Beware sweeping put-downs. “All border towns bring out the worst in people.” The words of Mexican detective Vargas, hero of Orson Welles’ classic film noir, A Touch of Evil, which is set (though not filmed there) in a widescreen approximation of Tijuana.
Shadowy, seedy, violent, borderline – movie stereotypes stick. Chuck in the country’s more recent reputation for drug cartels and organised crime along with Trump’s fixation on That Wall, 30ft prototypes of which are still in place near Tijuana, despite enterprising locals nicking the razor wire, and there’s a bad press to overcome.
Our intrepid band overcame it instantly on a glorious day trip to this capital of Baja (Lower) California state, which has so much in common with its richer Northern namesake. Not least the food. Which brings us to Caesar Salad.
Back in the 1920s Tijuana was called Satan’s Playground by American preachers aghast at their fellow countrymen fleeing Prohibition to have a Las Vegas style wild time just across the border.
Caesar Cardini ran restaurants here and in San Diego, USA, 20 miles up the the road. On the Fourth of July 2024 a rush of customers depleted kitchen supplies in Tijuana, so Italian-born Caesar tossed together at table all the salad ingredients left. It was a hit, word spread and even Hollywood stars flew down regularly to order a ‘Caesar Salad’. I the crush the obligatory tableside service eased pressure on the kitchen.
Whether today’s recipe was there from the start I’m not sure, but a major pleasure of our visit to the historic Hotel Caesar’s on Avenida Revolucion was to watch our waiter stirring together lemon juice, garlic, olive oil, egg, Worcester Sauce, anchovies, Dijon mustard, Parmegiano and black pepper to enhance a simple green salad with croutons.
Oh and they didn’t enhance it with strip of chicken. And some purists still question the necessity for anchovies with Worcester Sauce already in the emulsion. Some favour cup-style large leaves, messy finger food style; I’m happy with chopped. Whatever, it is pure theatre.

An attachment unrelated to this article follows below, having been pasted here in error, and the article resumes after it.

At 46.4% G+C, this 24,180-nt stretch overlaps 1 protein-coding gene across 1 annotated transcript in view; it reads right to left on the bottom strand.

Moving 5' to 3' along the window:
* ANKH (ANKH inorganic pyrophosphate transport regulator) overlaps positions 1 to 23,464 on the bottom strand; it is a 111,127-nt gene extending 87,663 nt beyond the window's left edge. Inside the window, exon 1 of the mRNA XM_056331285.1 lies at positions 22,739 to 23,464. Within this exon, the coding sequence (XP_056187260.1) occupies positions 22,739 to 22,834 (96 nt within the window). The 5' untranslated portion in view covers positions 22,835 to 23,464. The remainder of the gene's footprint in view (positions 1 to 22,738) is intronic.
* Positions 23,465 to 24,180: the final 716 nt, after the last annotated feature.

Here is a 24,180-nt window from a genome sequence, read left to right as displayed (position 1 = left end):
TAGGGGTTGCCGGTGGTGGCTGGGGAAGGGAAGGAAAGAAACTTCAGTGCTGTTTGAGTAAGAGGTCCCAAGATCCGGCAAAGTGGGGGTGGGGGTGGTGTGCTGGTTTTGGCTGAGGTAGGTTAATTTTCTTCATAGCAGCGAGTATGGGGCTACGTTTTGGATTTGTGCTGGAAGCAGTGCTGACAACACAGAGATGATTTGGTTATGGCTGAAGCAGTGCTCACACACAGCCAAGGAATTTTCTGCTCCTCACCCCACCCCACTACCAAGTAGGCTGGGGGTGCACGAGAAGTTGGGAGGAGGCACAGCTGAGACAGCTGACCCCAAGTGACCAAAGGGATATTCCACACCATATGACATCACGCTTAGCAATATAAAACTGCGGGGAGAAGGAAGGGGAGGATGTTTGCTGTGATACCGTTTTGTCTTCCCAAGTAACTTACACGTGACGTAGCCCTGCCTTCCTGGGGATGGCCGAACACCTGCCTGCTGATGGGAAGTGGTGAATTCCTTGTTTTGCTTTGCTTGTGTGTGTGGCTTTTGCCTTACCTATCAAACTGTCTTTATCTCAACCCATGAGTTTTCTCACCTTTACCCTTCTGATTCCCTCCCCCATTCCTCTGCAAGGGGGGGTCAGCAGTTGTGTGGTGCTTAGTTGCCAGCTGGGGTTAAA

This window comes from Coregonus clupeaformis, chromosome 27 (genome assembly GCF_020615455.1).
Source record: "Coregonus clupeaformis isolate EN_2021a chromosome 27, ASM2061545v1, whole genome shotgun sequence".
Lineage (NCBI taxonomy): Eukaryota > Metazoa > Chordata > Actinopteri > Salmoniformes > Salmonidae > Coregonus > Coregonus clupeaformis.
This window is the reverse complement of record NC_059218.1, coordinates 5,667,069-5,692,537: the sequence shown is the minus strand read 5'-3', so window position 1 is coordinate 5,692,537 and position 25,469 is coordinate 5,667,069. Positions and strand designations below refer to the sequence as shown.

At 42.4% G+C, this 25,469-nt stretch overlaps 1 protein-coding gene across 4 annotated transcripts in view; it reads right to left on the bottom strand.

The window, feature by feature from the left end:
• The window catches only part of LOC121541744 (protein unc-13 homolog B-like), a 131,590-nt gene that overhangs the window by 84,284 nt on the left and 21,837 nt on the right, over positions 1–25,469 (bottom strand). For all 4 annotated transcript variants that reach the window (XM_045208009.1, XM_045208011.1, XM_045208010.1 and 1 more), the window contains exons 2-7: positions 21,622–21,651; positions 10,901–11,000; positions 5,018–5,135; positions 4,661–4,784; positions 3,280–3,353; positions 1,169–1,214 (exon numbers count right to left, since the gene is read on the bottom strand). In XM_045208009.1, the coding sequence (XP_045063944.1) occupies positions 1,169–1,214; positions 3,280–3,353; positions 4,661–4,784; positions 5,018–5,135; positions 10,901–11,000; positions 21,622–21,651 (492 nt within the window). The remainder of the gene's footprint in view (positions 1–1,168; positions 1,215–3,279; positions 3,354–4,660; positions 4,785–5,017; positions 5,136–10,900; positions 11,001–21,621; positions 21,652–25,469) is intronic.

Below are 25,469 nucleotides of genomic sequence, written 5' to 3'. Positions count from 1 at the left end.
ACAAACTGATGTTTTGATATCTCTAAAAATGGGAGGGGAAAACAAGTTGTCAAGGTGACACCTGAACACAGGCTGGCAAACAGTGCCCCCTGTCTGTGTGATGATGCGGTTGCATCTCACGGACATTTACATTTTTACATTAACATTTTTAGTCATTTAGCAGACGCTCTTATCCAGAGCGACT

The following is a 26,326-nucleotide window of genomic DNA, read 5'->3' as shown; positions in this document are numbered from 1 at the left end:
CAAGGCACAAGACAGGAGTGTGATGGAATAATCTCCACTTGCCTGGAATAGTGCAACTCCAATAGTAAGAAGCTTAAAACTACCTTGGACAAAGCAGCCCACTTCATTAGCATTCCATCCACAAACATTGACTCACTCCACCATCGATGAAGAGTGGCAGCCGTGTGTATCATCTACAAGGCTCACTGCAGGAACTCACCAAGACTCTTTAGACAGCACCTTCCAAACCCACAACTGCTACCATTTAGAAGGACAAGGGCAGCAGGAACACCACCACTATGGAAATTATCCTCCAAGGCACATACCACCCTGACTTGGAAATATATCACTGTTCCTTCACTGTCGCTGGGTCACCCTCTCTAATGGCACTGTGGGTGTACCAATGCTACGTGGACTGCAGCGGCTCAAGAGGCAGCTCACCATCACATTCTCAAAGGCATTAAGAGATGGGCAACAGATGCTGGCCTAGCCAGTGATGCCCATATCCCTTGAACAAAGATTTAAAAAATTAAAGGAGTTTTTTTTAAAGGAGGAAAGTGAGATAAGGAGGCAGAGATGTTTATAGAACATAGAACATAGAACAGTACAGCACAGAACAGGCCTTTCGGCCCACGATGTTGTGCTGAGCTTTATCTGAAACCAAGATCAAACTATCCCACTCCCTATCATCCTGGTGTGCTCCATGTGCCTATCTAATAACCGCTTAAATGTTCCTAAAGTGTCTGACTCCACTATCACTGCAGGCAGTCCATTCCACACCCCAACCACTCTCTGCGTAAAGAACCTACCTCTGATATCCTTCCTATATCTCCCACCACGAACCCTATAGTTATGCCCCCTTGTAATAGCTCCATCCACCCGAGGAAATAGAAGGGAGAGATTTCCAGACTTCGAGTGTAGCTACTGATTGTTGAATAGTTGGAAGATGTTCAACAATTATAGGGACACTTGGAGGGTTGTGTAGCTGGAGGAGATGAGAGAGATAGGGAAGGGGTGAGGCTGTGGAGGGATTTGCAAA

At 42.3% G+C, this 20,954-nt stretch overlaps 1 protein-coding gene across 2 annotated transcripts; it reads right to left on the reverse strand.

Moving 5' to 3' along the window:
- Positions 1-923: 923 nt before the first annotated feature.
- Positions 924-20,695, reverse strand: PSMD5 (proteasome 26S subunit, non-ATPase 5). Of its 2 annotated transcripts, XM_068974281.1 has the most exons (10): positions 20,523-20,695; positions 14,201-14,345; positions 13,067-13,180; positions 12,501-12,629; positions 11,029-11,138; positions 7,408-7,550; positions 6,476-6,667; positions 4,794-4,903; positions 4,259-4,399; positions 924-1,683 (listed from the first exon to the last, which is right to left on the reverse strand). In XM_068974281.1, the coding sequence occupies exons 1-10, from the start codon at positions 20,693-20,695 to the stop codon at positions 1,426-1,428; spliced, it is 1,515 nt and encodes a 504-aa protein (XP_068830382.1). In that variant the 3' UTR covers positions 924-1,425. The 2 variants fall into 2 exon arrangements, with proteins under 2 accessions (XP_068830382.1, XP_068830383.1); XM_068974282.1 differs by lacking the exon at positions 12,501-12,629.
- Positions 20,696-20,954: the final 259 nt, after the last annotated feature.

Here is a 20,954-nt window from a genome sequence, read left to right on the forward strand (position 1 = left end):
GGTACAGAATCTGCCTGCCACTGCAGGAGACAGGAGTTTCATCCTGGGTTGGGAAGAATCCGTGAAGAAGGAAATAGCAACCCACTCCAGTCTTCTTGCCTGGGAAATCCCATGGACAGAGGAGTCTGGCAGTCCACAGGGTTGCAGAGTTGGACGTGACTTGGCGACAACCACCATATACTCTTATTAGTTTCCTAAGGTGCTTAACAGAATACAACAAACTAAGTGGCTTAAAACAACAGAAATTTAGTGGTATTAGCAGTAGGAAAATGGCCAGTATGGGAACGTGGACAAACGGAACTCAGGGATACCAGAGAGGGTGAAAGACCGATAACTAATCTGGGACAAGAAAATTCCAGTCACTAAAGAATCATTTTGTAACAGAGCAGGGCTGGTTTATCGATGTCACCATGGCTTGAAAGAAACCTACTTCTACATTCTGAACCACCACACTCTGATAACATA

The great Julia Child recalled a childhood encounter: “My parents were so excited, eating this famous salad that was suddenly very chic. Caesar himself was a great big old fellow who stood right in front of us to make it. I remember the turning of the salad in the bowl was very dramatic. And egg in a salad was unheard of at that point.”
These days it all seems very ‘heritage’ against the backdrop of Mexico’s fifth largest city with many poor districts that are less than charming. Compensations are some seriously authentic local dishes such as aguachile shrimp, spicy goat birria and breakfast snack chilaquiles.
All of which seem quite inappropriate as I prepare a swift autumnal lunch in a deluged Pennine mill town. So, store cupboard open, a batch of romaine from Aldi at the ready, Caesar Salad it is…
My chosen Caesar recipe is a hybrid from two versions in my quarter-of-a-century old Dean & DeLuca Cookbook (Ebury Press). The deli chain itself expanded way beyond its original New York base and came a financial cropper in recent years, but I still love the eclectic recipe roster in my faithful smudged kitchen companion.
Author David Rosengarten provides the classic version, minus anchovy fillets but he does parboil rather than leave the egg raw. Alongside he includes an alternative recipe with crispy walnuts replacing croutons and crumbled Roquefort instead of Parmegiano shavings. I crave both cheeses, so straddled the middle ground. I also philistinely added a burrata and basil on the side. Sorry Caesar. At least I didn’t resort to a bottled dressing.
Ingredients 2 big heads of romaine or cos lettuce, 50ml olive oil, 350g garlic-rubbed croutons (I cheated with focaccia cubes), salt and pepper, curls of Parmegiano cheese. For the dressing: 4 anchovy fillets, no egg, 2tsp sherry vinegar, 2tsp lemon juice, 1tsp Worcestershire sauce, ½tsp dry mustard, 125ml extra-virgin olive oil and 125g Roquefort cheese.
Method Make the dressing by mashing the anchovies and garlic into a paste. Whisk together this paste with vinegar, lemon juice, Worcestershire sauce, mustard ad crumbled Roquefort in a small bowl. Add olive oil in a stream, further whisking the mix until is is emulsified. In a large bowl toss the lettuce chunks with the dressing. Fold in the croutons and liberally garnish with the Parmegiano curls.